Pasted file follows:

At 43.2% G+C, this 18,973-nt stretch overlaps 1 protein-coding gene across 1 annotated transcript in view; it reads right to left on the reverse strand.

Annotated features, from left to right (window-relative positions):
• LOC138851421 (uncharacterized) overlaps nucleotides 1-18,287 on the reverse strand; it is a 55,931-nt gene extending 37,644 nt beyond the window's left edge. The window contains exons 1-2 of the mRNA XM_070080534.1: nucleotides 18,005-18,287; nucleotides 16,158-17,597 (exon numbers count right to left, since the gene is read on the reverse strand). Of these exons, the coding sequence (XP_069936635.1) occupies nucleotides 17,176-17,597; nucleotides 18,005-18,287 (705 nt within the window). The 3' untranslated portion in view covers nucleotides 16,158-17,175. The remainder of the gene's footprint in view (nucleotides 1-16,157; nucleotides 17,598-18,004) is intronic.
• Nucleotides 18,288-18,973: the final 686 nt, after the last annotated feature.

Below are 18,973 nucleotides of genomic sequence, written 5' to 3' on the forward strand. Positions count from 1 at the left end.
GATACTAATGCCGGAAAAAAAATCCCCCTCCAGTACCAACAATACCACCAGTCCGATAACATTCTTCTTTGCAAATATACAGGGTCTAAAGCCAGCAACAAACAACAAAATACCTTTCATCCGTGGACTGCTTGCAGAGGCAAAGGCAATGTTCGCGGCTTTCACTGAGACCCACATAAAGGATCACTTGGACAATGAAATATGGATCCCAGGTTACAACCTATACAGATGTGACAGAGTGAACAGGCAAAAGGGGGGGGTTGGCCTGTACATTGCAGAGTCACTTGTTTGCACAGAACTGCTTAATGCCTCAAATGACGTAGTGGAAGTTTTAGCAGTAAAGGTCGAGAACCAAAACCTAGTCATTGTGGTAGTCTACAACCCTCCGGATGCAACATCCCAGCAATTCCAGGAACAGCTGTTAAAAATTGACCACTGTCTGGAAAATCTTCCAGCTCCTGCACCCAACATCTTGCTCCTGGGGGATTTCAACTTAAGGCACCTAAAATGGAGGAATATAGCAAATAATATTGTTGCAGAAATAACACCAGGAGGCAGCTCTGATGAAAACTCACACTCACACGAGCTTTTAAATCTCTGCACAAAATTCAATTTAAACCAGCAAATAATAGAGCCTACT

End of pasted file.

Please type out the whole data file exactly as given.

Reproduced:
At 43.2% G+C, this 18,973-nt stretch overlaps 1 protein-coding gene across 1 annotated transcript in view; it reads right to left on the reverse strand.

Annotated features, from left to right (window-relative positions):
• LOC138851421 (uncharacterized) overlaps nucleotides 1-18,287 on the reverse strand; it is a 55,931-nt gene extending 37,644 nt beyond the window's left edge. The window contains exons 1-2 of the mRNA XM_070080534.1: nucleotides 18,005-18,287; nucleotides 16,158-17,597 (exon numbers count right to left, since the gene is read on the reverse strand). Of these exons, the coding sequence (XP_069936635.1) occupies nucleotides 17,176-17,597; nucleotides 18,005-18,287 (705 nt within the window). The 3' untranslated portion in view covers nucleotides 16,158-17,175. The remainder of the gene's footprint in view (nucleotides 1-16,157; nucleotides 17,598-18,004) is intronic.
• Nucleotides 18,288-18,973: the final 686 nt, after the last annotated feature.

Below are 18,973 nucleotides of genomic sequence, written 5' to 3' on the forward strand. Positions count from 1 at the left end.
GATACTAATGCCGGAAAAAAAATCCCCCTCCAGTACCAACAATACCACCAGTCCGATAACATTCTTCTTTGCAAATATACAGGGTCTAAAGCCAGCAACAAACAACAAAATACCTTTCATCCGTGGACTGCTTGCAGAGGCAAAGGCAATGTTCGCGGCTTTCACTGAGACCCACATAAAGGATCACTTGGACAATGAAATATGGATCCCAGGTTACAACCTATACAGATGTGACAGAGTGAACAGGCAAAAGGGGGGGGTTGGCCTGTACATTGCAGAGTCACTTGTTTGCACAGAACTGCTTAATGCCTCAAATGACGTAGTGGAAGTTTTAGCAGTAAAGGTCGAGAACCAAAACCTAGTCATTGTGGTAGTCTACAACCCTCCGGATGCAACATCCCAGCAATTCCAGGAACAGCTGTTAAAAATTGACCACTGTCTGGAAAATCTTCCAGCTCCTGCACCCAACATCTTGCTCCTGGGGGATTTCAACTTAAGGCACCTAAAATGGAGGAATATAGCAAATAATATTGTTGCAGAAATAACACCAGGAGGCAGCTCTGATGAAAACTCACACTCACACGAGCTTTTAAATCTCTGCACAAAATTCAATTTAAACCAGCAAATAATAGAGCCTACT